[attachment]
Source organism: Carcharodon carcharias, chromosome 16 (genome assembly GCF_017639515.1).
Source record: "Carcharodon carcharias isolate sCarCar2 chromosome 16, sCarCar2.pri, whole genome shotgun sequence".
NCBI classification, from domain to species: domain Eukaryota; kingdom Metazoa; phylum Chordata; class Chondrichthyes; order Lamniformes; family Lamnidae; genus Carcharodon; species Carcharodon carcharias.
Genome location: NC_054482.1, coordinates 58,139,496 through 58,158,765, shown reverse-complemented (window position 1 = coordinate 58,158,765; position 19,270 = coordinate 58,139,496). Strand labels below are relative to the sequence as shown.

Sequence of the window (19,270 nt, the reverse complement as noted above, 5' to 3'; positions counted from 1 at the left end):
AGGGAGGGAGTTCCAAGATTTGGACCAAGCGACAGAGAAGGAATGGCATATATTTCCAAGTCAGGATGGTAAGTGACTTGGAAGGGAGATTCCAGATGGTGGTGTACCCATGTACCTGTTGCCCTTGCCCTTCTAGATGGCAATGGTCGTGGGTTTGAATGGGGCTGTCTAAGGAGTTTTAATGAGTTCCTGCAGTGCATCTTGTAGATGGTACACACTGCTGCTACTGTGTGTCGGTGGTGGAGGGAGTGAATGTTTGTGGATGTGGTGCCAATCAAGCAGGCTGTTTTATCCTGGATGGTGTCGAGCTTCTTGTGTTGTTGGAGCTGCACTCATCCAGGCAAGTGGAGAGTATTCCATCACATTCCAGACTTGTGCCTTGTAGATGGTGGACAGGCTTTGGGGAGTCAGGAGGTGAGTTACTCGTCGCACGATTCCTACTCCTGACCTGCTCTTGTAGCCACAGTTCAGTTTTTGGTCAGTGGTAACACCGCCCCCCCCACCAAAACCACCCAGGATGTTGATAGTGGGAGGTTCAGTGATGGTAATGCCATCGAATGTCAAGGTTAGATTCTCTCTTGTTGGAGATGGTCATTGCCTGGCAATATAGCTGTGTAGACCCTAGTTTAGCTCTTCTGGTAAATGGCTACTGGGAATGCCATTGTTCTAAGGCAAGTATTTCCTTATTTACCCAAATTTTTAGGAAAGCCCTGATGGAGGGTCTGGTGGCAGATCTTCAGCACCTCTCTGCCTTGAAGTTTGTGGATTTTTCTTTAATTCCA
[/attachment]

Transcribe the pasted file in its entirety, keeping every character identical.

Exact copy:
Source organism: Carcharodon carcharias, chromosome 16 (genome assembly GCF_017639515.1).
Source record: "Carcharodon carcharias isolate sCarCar2 chromosome 16, sCarCar2.pri, whole genome shotgun sequence".
NCBI classification, from domain to species: domain Eukaryota; kingdom Metazoa; phylum Chordata; class Chondrichthyes; order Lamniformes; family Lamnidae; genus Carcharodon; species Carcharodon carcharias.
Genome location: NC_054482.1, coordinates 58,139,496 through 58,158,765, shown reverse-complemented (window position 1 = coordinate 58,158,765; position 19,270 = coordinate 58,139,496). Strand labels below are relative to the sequence as shown.

Sequence of the window (19,270 nt, the reverse complement as noted above, 5' to 3'; positions counted from 1 at the left end):
AGGGAGGGAGTTCCAAGATTTGGACCAAGCGACAGAGAAGGAATGGCATATATTTCCAAGTCAGGATGGTAAGTGACTTGGAAGGGAGATTCCAGATGGTGGTGTACCCATGTACCTGTTGCCCTTGCCCTTCTAGATGGCAATGGTCGTGGGTTTGAATGGGGCTGTCTAAGGAGTTTTAATGAGTTCCTGCAGTGCATCTTGTAGATGGTACACACTGCTGCTACTGTGTGTCGGTGGTGGAGGGAGTGAATGTTTGTGGATGTGGTGCCAATCAAGCAGGCTGTTTTATCCTGGATGGTGTCGAGCTTCTTGTGTTGTTGGAGCTGCACTCATCCAGGCAAGTGGAGAGTATTCCATCACATTCCAGACTTGTGCCTTGTAGATGGTGGACAGGCTTTGGGGAGTCAGGAGGTGAGTTACTCGTCGCACGATTCCTACTCCTGACCTGCTCTTGTAGCCACAGTTCAGTTTTTGGTCAGTGGTAACACCGCCCCCCCCACCAAAACCACCCAGGATGTTGATAGTGGGAGGTTCAGTGATGGTAATGCCATCGAATGTCAAGGTTAGATTCTCTCTTGTTGGAGATGGTCATTGCCTGGCAATATAGCTGTGTAGACCCTAGTTTAGCTCTTCTGGTAAATGGCTACTGGGAATGCCATTGTTCTAAGGCAAGTATTTCCTTATTTACCCAAATTTTTAGGAAAGCCCTGATGGAGGGTCTGGTGGCAGATCTTCAGCACCTCTCTGCCTTGAAGTTTGTGGATTTTTCTTTAATTCCA